Fortunately, my executive director in Fort Worth is very passionate about living composers, so he and I are taking a lot of care about who we’re inviting and what we’re inviting them to do, in a similar way to how we did it in Atlanta but unique to our situation.
The amazing thing about the COVID period in Fort Worth is that we were continuing to have auditions. I’ve already hired 13 musicians, some in key positions, because we were holding auditions all through that time, which was very rare. We still have some positions to fill. We’re on a growth trajectory for the size of the orchestra. We’re currently adding one new position a year for three years, and we’ll see what happens after that.
Q: When you arrived as music director at the Aspen Music Festival and School [in 2011], you talked about your passion for living American composers and how “engagement with new music vivifies our experience of older music.” You said you were focused on “bringing music itself into the future.” In Atlanta, you created the Atlanta School of Composers. And when you return next spring you’ll be conducting world premieres of works by Adam Schoenberg and Jonathan Leshnoff. How do you see the Atlanta school evolving now?
A: It’s not up to me, but I hope it does evolve, and I’m sure it will. The Leshnoff and Schoenberg pieces were commissions that were COVID cancellations. I was always careful not to define the Atlanta school too carefully. People would ask, “Who is in it?” And I would say, “Well, I can tell you at least four or five of them.” But it’s more of a fluid idea than a fixed identity. That’s why it was such a valuable thing to do, and I hope it continues to evolve.
Q: Recently in The New York Times, Maureen Dowd wrote about the feeling that classical music is enjoying a renaissance. Are you still optimistic about music’s future?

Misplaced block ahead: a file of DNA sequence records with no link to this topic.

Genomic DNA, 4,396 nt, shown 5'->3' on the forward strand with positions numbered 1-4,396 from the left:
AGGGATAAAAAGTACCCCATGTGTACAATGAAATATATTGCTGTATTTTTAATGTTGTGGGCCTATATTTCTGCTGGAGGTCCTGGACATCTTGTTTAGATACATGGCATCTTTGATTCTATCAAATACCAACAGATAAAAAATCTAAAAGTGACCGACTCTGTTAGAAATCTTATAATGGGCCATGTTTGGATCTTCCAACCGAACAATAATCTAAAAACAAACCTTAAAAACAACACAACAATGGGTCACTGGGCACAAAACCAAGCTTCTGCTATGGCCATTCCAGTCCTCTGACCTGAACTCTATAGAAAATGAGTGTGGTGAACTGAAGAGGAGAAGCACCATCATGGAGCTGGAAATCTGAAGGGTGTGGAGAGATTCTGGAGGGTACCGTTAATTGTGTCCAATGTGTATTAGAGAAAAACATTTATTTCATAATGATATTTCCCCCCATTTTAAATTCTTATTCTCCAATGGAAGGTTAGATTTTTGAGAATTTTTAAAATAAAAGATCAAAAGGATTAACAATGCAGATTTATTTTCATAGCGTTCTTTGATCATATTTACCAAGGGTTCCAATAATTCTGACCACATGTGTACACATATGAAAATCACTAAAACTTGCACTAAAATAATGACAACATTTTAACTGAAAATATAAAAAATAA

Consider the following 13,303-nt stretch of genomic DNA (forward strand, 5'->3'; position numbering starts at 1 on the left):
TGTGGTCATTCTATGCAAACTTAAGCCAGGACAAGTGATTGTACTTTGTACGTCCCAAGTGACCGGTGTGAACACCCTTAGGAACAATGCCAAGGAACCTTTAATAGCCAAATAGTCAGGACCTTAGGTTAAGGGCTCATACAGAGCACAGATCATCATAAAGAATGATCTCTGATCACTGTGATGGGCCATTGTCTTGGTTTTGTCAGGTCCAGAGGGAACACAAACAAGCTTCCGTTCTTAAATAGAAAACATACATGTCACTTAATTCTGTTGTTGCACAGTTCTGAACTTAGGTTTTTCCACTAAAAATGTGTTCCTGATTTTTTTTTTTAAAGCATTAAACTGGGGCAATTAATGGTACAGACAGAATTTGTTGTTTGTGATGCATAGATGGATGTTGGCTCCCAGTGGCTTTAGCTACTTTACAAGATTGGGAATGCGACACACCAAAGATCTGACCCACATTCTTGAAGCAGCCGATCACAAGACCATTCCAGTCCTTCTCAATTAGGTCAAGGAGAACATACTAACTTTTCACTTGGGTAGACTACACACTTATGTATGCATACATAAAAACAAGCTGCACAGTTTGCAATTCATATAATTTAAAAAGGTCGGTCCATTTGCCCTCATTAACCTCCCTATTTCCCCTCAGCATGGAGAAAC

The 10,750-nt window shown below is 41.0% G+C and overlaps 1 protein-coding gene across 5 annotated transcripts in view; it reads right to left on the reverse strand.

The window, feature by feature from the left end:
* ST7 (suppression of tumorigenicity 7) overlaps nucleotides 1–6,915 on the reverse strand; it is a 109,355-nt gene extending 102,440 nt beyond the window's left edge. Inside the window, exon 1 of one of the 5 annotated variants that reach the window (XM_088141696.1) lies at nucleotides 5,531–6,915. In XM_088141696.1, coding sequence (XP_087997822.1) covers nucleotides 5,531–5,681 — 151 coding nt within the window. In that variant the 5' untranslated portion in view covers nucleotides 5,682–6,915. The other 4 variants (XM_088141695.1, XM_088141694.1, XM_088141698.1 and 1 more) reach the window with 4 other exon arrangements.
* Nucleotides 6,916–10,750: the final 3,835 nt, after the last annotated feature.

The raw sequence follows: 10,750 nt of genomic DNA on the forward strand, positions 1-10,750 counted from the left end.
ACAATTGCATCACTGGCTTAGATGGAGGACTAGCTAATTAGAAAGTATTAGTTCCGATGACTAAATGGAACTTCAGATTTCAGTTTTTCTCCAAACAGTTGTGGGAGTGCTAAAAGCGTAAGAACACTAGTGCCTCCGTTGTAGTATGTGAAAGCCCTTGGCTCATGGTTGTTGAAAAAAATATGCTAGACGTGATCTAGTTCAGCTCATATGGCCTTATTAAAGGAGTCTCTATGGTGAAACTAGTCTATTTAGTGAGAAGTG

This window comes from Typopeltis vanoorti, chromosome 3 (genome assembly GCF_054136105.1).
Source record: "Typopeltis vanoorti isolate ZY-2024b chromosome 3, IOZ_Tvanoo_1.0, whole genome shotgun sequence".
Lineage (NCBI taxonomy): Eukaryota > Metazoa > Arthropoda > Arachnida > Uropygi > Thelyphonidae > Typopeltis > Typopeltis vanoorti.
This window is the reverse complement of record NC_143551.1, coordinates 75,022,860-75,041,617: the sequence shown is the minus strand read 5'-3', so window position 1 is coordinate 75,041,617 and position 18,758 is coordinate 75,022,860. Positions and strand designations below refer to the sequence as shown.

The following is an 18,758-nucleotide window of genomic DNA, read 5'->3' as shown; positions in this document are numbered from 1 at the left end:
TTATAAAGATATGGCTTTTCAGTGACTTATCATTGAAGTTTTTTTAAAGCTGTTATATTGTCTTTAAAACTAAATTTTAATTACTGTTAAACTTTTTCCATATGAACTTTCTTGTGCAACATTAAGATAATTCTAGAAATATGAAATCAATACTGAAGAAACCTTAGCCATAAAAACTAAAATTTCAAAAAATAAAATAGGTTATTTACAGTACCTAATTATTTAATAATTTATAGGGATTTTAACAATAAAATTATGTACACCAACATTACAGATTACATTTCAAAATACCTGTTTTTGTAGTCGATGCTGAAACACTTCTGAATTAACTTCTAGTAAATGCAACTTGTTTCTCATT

A: I know there’s a lot of pessimistic talk. I also know that’s been around since I was a kid. Sixty years later, we’re still going! I have trouble believing the pessimistic reports. Because I’m at Aspen every summer, I see this whole new generation of people with immense talent, intelligence and passion for music. And every summer, my fellow faculty members and I say, “Are we making this up, or are they better?” And we keep deciding they’re really better every year.
The pessimists look at classical attendance from a traditional lens in terms of the numbers, but without context as to who’s going where for what. I remember a few years ago, [ASO Executive Director] Jennifer Barlament had some interesting statistics on how theater, dance and other forms of entertainment were seeing more attrition than classical music.
I can’t think of a time in history when there wasn’t great music going on. In some of the worst situations, some of the most deplorable situations, great music was still thriving. I need only think of Shostakovich’s “Leningrad Symphony,” Messiaen’s “Quartet for the End of Time” and Haydn’s “Mass in Time of War.” You know there’s never been a time without great music. I have a lot of faith in that.
James L. Paulk is a longtime classical music writer for such publications as ArtsATL and The Atlanta Journal-Constitution. He is also a former state senator.